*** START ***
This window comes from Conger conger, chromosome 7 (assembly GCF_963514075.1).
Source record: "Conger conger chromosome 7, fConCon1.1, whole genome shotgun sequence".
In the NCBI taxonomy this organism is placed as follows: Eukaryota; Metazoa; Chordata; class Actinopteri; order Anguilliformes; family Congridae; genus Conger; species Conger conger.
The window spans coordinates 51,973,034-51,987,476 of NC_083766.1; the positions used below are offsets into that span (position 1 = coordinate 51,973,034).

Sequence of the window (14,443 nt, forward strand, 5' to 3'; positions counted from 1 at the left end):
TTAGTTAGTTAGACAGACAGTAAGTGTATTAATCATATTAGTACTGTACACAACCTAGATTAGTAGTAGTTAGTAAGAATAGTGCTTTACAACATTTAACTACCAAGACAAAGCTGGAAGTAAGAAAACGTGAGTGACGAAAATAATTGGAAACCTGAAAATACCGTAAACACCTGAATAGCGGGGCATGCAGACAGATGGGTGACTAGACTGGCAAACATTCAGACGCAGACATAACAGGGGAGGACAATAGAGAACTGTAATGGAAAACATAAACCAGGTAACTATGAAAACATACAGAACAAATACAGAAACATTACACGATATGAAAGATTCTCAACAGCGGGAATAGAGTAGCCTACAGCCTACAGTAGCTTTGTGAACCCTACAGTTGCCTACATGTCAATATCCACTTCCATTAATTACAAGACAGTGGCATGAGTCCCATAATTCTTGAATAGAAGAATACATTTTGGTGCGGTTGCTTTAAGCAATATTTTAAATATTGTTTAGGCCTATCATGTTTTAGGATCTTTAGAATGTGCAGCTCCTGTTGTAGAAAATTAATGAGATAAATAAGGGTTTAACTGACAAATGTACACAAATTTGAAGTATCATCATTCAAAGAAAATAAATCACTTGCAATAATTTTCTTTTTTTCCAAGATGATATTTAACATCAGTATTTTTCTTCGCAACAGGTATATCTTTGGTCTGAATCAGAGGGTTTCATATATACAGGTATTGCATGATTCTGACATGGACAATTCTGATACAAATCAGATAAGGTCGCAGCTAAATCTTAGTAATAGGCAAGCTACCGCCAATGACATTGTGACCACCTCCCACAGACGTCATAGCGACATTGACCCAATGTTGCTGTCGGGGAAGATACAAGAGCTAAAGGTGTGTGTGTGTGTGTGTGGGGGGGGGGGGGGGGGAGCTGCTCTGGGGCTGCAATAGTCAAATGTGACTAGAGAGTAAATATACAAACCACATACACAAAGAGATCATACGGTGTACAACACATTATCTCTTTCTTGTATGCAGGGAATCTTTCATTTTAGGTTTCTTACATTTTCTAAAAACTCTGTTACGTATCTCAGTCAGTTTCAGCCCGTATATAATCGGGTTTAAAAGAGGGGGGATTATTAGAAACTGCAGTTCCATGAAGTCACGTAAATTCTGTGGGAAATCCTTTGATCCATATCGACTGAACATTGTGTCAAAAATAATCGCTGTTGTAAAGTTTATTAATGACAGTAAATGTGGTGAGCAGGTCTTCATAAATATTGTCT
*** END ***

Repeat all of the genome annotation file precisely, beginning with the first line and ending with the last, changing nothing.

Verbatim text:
This window comes from Conger conger, chromosome 7 (assembly GCF_963514075.1).
Source record: "Conger conger chromosome 7, fConCon1.1, whole genome shotgun sequence".
In the NCBI taxonomy this organism is placed as follows: Eukaryota; Metazoa; Chordata; class Actinopteri; order Anguilliformes; family Congridae; genus Conger; species Conger conger.
The window spans coordinates 51,973,034-51,987,476 of NC_083766.1; the positions used below are offsets into that span (position 1 = coordinate 51,973,034).

Sequence of the window (14,443 nt, forward strand, 5' to 3'; positions counted from 1 at the left end):
TTAGTTAGTTAGACAGACAGTAAGTGTATTAATCATATTAGTACTGTACACAACCTAGATTAGTAGTAGTTAGTAAGAATAGTGCTTTACAACATTTAACTACCAAGACAAAGCTGGAAGTAAGAAAACGTGAGTGACGAAAATAATTGGAAACCTGAAAATACCGTAAACACCTGAATAGCGGGGCATGCAGACAGATGGGTGACTAGACTGGCAAACATTCAGACGCAGACATAACAGGGGAGGACAATAGAGAACTGTAATGGAAAACATAAACCAGGTAACTATGAAAACATACAGAACAAATACAGAAACATTACACGATATGAAAGATTCTCAACAGCGGGAATAGAGTAGCCTACAGCCTACAGTAGCTTTGTGAACCCTACAGTTGCCTACATGTCAATATCCACTTCCATTAATTACAAGACAGTGGCATGAGTCCCATAATTCTTGAATAGAAGAATACATTTTGGTGCGGTTGCTTTAAGCAATATTTTAAATATTGTTTAGGCCTATCATGTTTTAGGATCTTTAGAATGTGCAGCTCCTGTTGTAGAAAATTAATGAGATAAATAAGGGTTTAACTGACAAATGTACACAAATTTGAAGTATCATCATTCAAAGAAAATAAATCACTTGCAATAATTTTCTTTTTTTCCAAGATGATATTTAACATCAGTATTTTTCTTCGCAACAGGTATATCTTTGGTCTGAATCAGAGGGTTTCATATATACAGGTATTGCATGATTCTGACATGGACAATTCTGATACAAATCAGATAAGGTCGCAGCTAAATCTTAGTAATAGGCAAGCTACCGCCAATGACATTGTGACCACCTCCCACAGACGTCATAGCGACATTGACCCAATGTTGCTGTCGGGGAAGATACAAGAGCTAAAGGTGTGTGTGTGTGTGTGTGGGGGGGGGGGGGGGGGAGCTGCTCTGGGGCTGCAATAGTCAAATGTGACTAGAGAGTAAATATACAAACCACATACACAAAGAGATCATACGGTGTACAACACATTATCTCTTTCTTGTATGCAGGGAATCTTTCATTTTAGGTTTCTTACATTTTCTAAAAACTCTGTTACGTATCTCAGTCAGTTTCAGCCCGTATATAATCGGGTTTAAAAGAGGGGGGATTATTAGAAACTGCAGTTCCATGAAGTCACGTAAATTCTGTGGGAAATCCTTTGATCCATATCGACTGAACATTGTGTCAAAAATAATCGCTGTTGTAAAGTTTATTAATGACAGTAAATGTGGTGAGCAGGTCTTCATAAATATTGTCT